Workplace rulings on jabs for staff is risky business

Kate Purnell, The West Australian
Directors of UDLA Daniel Firns and Scott Lang with staff in Fremantle, Perth.
Directors of UDLA Daniel Firns and Scott Lang with staff in Fremantle, Perth. Credit: Ross Swanborough/The West Australian

The challenge of assessing and enforcing risk management strategies concerning the COVID-19 vaccine rollout is just as real for medium-sized businesses as it is for bigger firms on the terrace.

That’s according to WayFinder Capital co-founder Akram Sabbagh, who said the next six to 12 months would be crucial for companies to determine their vaccine policy and plan for hesitancy among employees.

“The big question for businesses will be: if part of your workforce refuses to get vaccinated, how will you manage the risk?” the mid-tier market expert said.

“It’s not just the big end of town that will have to make these choices — mid-tier businesses who will also be looking interstate for staff will have to consider this.”

WayFinder manages a $25 million search fund in Perth that supports budding entrepreneurs to take over mid-size companies.

Mr Sabbagh expected many companies would find it difficult to implement risk management systems in the face of vaccine hesitancy but said executives should view it from an occupational health and safety perspective.

He said it would become increasingly challenging for WA businesses impacted by skills shortages to source staff from interstate while mitigating the risk of COVID-19 among unvaccinated employees.

It comes as a Pitcher Partners report released todaythat assessed the impact of the pandemic on the national mid-tier business sector found more than half of WA respondents had trouble attracting and retaining staff.

The State’s skills shortage problem was higher than the national average, and more than a third of businesses attempted to remedy it through employee satisfaction and engagement programs.

Mid-tier business confidence in WA rose to 6.75 out of 10, up from 6 last year, according to the report.

Fremantle-based landscape architecture firm UDLA almost doubled its staff during the pandemic, transitioning the business from small to medium.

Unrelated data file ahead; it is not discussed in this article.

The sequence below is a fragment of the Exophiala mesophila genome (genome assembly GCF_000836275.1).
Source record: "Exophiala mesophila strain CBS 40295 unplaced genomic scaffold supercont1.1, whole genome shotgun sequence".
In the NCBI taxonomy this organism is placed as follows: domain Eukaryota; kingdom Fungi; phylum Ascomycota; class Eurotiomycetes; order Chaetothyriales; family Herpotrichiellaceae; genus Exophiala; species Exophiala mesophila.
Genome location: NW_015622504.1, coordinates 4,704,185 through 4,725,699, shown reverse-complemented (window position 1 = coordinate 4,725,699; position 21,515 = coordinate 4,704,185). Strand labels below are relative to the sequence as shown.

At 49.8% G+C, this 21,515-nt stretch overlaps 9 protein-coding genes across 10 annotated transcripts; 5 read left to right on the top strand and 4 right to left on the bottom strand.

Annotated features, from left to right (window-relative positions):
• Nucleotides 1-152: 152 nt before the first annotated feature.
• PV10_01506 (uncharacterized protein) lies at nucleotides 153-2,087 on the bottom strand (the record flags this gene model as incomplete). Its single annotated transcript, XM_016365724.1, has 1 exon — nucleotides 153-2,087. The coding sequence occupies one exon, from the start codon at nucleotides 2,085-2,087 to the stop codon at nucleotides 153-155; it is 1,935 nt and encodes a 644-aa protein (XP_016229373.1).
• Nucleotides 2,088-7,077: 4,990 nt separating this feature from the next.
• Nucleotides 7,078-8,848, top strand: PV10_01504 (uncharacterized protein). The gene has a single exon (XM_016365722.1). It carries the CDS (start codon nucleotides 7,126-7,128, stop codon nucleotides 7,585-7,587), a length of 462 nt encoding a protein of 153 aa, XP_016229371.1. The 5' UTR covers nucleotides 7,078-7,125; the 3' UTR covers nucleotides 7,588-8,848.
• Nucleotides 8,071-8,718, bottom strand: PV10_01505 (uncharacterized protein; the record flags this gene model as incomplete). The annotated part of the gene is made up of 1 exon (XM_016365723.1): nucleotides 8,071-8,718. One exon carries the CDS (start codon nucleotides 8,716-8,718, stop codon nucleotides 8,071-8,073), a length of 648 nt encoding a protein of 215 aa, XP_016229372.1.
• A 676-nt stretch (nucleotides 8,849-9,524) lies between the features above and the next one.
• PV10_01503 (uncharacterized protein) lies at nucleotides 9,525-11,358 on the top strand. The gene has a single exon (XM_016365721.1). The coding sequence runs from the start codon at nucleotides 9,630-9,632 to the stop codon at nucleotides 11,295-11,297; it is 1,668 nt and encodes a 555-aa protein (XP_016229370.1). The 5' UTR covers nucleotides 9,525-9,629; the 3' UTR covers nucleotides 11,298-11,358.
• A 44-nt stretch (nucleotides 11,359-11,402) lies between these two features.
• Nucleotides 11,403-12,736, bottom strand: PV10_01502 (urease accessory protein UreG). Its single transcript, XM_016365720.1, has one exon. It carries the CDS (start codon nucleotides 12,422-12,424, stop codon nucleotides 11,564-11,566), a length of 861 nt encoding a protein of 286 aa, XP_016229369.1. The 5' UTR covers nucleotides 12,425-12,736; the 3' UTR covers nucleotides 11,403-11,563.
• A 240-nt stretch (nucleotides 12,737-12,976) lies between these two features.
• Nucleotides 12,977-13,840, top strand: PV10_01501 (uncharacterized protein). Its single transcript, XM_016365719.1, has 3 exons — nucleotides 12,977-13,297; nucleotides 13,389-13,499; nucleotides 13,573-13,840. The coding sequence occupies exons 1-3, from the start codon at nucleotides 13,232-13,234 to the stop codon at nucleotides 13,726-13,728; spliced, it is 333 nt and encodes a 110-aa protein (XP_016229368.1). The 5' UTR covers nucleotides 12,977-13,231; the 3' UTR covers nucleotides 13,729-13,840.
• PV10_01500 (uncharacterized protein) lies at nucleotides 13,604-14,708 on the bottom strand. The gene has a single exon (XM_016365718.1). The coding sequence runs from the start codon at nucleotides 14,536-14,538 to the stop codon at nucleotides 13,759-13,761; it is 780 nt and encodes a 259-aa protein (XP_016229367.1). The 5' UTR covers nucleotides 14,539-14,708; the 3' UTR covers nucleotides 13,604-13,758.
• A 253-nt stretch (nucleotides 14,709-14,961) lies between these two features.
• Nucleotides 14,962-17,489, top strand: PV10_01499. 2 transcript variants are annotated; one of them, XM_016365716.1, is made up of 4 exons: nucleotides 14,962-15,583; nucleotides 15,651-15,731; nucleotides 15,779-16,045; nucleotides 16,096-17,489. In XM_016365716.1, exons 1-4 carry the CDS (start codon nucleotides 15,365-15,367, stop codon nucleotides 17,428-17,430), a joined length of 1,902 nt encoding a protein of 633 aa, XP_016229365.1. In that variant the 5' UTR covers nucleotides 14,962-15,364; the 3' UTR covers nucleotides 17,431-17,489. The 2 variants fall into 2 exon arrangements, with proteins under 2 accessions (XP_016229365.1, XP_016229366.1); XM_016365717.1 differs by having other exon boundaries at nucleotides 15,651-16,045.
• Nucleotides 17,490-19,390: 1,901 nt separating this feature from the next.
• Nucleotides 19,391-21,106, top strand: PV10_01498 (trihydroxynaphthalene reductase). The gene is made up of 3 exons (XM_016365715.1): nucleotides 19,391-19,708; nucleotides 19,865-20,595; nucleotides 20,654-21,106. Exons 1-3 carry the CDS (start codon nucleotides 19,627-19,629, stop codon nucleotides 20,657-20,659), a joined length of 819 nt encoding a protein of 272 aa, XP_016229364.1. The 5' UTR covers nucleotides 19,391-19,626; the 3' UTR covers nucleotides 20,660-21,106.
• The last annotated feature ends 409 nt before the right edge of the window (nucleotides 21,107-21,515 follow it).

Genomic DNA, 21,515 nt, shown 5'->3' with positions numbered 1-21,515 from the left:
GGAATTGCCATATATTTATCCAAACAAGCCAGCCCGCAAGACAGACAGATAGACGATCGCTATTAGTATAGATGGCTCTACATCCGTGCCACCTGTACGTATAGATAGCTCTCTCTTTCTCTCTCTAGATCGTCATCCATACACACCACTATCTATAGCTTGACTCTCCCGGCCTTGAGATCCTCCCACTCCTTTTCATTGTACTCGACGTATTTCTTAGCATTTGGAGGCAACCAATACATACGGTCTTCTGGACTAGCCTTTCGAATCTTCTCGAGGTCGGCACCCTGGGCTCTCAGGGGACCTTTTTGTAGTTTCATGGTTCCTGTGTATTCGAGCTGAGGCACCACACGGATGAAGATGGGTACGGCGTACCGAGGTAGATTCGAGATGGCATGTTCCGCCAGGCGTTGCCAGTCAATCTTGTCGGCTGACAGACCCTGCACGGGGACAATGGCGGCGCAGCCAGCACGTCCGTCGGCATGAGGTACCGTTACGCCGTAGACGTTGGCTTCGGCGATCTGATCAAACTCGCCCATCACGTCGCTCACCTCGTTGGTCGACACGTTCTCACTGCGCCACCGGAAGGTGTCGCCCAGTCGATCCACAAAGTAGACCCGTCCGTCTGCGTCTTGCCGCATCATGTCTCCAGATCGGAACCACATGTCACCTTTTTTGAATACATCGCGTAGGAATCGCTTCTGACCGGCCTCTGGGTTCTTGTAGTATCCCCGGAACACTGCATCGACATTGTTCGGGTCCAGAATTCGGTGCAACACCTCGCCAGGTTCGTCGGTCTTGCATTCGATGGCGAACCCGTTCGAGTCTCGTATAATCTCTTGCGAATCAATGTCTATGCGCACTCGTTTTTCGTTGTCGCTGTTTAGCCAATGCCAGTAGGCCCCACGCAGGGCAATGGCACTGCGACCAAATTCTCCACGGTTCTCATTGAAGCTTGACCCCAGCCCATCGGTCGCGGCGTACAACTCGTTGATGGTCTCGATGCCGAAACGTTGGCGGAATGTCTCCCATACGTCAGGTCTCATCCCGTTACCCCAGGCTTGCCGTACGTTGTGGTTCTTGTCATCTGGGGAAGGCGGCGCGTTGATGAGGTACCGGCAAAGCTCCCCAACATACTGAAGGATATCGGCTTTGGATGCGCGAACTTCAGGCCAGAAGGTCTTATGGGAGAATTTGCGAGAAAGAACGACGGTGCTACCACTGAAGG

Director Scott Lang said the project planning and construction boom had created “enormous opportunities” for business growth.

“We’re in the best shape we’ve ever been in as an organisation,” Mr Lang said.

He said as the company geared up for the next stage of growth it was proving difficult finding mid-level talent with two to four years experience.

However, the biggest challenge management faced was overseeing remote working arrangements.

UDLA director Daniel Firns said there was still trial and error involved in figuring out the best way to manage the range of working from home schedules.

“The expectation has changed and our employees want more flexibility, which we are accommodating, but we’re still finding the sweet spot and I think that will still take a while,” Mr Firns said.

Pitcher’s research showed WA ranked ahead of its eastern states counterparts in the future success confidence index, with a score of 7.9.

The accounting firm said that was no surprise given the ongoing border closures and WA’s reliance on its booming resources sector.

Trade tensions with China was nominated the top issue to have the biggest impact on WA’s medium-sized companies, demonstrating the State’s dependence on a thriving mining industry.

“Our mid-market businesses rely on the wellbeing of our resources industry and the deterioration of the Federal Government’s relationship in China is clearly concerning,” Pitcher’s managing director Leon Mok said.

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